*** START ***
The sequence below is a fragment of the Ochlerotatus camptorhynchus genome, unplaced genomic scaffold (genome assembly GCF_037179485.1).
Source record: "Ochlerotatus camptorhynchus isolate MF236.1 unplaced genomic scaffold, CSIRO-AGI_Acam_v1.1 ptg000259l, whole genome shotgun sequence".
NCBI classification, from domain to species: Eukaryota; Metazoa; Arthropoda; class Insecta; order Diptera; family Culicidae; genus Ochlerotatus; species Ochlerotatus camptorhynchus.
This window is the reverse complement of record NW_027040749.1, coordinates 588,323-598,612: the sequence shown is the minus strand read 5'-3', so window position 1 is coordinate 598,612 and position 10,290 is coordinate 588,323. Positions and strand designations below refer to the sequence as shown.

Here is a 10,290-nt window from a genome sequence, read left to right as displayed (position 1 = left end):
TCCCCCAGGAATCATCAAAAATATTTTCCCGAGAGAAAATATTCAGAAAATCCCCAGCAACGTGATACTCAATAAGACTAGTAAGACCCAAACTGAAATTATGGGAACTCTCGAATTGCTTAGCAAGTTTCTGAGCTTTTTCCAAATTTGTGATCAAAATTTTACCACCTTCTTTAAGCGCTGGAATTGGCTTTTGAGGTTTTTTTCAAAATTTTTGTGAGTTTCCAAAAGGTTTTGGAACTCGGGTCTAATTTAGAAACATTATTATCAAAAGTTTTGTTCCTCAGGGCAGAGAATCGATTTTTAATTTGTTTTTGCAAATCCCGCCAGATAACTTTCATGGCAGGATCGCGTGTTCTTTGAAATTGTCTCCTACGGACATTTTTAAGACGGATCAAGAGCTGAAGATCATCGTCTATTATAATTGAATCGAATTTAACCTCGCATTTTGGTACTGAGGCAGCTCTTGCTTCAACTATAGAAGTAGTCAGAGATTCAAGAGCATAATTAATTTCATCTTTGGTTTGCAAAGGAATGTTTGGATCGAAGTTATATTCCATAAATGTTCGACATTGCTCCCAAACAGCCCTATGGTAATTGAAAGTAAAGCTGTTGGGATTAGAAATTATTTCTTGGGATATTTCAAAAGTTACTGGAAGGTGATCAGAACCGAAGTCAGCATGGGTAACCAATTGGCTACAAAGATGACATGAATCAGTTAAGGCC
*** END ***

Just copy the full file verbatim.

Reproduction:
The sequence below is a fragment of the Ochlerotatus camptorhynchus genome, unplaced genomic scaffold (genome assembly GCF_037179485.1).
Source record: "Ochlerotatus camptorhynchus isolate MF236.1 unplaced genomic scaffold, CSIRO-AGI_Acam_v1.1 ptg000259l, whole genome shotgun sequence".
NCBI classification, from domain to species: Eukaryota; Metazoa; Arthropoda; class Insecta; order Diptera; family Culicidae; genus Ochlerotatus; species Ochlerotatus camptorhynchus.
This window is the reverse complement of record NW_027040749.1, coordinates 588,323-598,612: the sequence shown is the minus strand read 5'-3', so window position 1 is coordinate 598,612 and position 10,290 is coordinate 588,323. Positions and strand designations below refer to the sequence as shown.

Here is a 10,290-nt window from a genome sequence, read left to right as displayed (position 1 = left end):
TCCCCCAGGAATCATCAAAAATATTTTCCCGAGAGAAAATATTCAGAAAATCCCCAGCAACGTGATACTCAATAAGACTAGTAAGACCCAAACTGAAATTATGGGAACTCTCGAATTGCTTAGCAAGTTTCTGAGCTTTTTCCAAATTTGTGATCAAAATTTTACCACCTTCTTTAAGCGCTGGAATTGGCTTTTGAGGTTTTTTTCAAAATTTTTGTGAGTTTCCAAAAGGTTTTGGAACTCGGGTCTAATTTAGAAACATTATTATCAAAAGTTTTGTTCCTCAGGGCAGAGAATCGATTTTTAATTTGTTTTTGCAAATCCCGCCAGATAACTTTCATGGCAGGATCGCGTGTTCTTTGAAATTGTCTCCTACGGACATTTTTAAGACGGATCAAGAGCTGAAGATCATCGTCTATTATAATTGAATCGAATTTAACCTCGCATTTTGGTACTGAGGCAGCTCTTGCTTCAACTATAGAAGTAGTCAGAGATTCAAGAGCATAATTAATTTCATCTTTGGTTTGCAAAGGAATGTTTGGATCGAAGTTATATTCCATAAATGTTCGACATTGCTCCCAAACAGCCCTATGGTAATTGAAAGTAAAGCTGTTGGGATTAGAAATTATTTCTTGGGATATTTCAAAAGTTACTGGAAGGTGATCAGAACCGAAGTCAGCATGGGTAACCAATTGGCTACAAAGATGACATGAATCAGTTAAGGCC